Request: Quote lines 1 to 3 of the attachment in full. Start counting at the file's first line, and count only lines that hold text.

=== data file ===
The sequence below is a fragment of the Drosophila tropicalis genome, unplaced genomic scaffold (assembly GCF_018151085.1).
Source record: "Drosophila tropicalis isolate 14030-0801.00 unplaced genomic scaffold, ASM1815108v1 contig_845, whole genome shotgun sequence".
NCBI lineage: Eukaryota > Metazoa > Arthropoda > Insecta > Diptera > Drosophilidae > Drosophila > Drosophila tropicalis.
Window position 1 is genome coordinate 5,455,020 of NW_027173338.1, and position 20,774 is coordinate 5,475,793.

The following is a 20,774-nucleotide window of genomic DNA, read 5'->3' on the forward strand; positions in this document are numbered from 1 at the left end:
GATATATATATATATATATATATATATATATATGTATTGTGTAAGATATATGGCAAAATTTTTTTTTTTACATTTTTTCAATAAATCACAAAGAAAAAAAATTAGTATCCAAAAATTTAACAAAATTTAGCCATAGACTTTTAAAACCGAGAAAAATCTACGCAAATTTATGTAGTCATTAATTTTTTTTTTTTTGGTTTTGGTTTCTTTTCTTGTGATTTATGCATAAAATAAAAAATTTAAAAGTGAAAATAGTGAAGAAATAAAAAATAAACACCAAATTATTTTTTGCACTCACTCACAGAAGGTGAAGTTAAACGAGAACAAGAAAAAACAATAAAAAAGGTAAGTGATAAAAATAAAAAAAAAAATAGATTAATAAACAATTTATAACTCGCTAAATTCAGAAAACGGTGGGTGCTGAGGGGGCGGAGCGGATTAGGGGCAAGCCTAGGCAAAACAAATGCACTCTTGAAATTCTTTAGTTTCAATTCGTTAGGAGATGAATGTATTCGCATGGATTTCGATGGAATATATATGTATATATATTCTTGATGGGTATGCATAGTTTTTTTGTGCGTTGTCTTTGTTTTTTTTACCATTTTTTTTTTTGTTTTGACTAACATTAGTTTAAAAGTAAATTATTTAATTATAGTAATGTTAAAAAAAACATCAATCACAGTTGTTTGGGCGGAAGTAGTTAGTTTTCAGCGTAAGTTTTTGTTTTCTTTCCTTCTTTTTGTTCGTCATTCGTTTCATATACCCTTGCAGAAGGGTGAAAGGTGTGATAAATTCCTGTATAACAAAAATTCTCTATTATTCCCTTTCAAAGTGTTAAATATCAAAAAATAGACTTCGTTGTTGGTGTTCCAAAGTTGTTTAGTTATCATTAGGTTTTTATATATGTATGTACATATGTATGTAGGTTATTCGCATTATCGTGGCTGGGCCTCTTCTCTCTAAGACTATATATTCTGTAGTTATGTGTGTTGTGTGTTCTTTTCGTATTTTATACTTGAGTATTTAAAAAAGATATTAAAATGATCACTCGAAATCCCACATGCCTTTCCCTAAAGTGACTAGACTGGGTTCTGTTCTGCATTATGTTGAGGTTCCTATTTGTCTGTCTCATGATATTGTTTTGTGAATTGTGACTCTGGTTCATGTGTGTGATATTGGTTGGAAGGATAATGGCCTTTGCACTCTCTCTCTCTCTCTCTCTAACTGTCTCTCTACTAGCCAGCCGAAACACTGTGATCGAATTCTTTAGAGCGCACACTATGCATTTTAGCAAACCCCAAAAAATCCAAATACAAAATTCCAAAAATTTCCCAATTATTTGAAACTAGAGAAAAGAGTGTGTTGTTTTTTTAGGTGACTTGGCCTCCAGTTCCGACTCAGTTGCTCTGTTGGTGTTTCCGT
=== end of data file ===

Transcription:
The sequence below is a fragment of the Drosophila tropicalis genome, unplaced genomic scaffold (assembly GCF_018151085.1).
Source record: "Drosophila tropicalis isolate 14030-0801.00 unplaced genomic scaffold, ASM1815108v1 contig_845, whole genome shotgun sequence".
NCBI lineage: Eukaryota > Metazoa > Arthropoda > Insecta > Diptera > Drosophilidae > Drosophila > Drosophila tropicalis.